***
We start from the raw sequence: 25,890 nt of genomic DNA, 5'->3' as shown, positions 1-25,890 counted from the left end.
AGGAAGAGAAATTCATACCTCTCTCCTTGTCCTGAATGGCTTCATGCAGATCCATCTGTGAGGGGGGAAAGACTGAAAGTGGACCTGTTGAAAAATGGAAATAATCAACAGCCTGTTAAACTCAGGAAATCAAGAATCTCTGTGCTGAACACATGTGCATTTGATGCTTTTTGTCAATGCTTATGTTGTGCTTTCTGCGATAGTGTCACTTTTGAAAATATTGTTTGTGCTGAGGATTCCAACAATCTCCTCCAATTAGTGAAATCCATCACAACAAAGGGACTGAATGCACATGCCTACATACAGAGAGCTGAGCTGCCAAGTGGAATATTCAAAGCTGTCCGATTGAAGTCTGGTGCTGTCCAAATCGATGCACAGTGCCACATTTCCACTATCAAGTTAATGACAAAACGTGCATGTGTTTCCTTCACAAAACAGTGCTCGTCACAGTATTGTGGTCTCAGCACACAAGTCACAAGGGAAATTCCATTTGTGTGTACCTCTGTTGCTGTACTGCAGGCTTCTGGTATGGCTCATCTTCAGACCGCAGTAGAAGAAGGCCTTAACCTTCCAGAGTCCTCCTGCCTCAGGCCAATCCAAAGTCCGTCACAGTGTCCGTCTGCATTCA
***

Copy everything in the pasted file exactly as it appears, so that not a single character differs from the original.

We start from the raw sequence: 25,890 nt of genomic DNA, 5'->3' as shown, positions 1-25,890 counted from the left end.
AGGAAGAGAAATTCATACCTCTCTCCTTGTCCTGAATGGCTTCATGCAGATCCATCTGTGAGGGGGGAAAGACTGAAAGTGGACCTGTTGAAAAATGGAAATAATCAACAGCCTGTTAAACTCAGGAAATCAAGAATCTCTGTGCTGAACACATGTGCATTTGATGCTTTTTGTCAATGCTTATGTTGTGCTTTCTGCGATAGTGTCACTTTTGAAAATATTGTTTGTGCTGAGGATTCCAACAATCTCCTCCAATTAGTGAAATCCATCACAACAAAGGGACTGAATGCACATGCCTACATACAGAGAGCTGAGCTGCCAAGTGGAATATTCAAAGCTGTCCGATTGAAGTCTGGTGCTGTCCAAATCGATGCACAGTGCCACATTTCCACTATCAAGTTAATGACAAAACGTGCATGTGTTTCCTTCACAAAACAGTGCTCGTCACAGTATTGTGGTCTCAGCACACAAGTCACAAGGGAAATTCCATTTGTGTGTACCTCTGTTGCTGTACTGCAGGCTTCTGGTATGGCTCATCTTCAGACCGCAGTAGAAGAAGGCCTTAACCTTCCAGAGTCCTCCTGCCTCAGGCCAATCCAAAGTCCGTCACAGTGTCCGTCTGCATTCA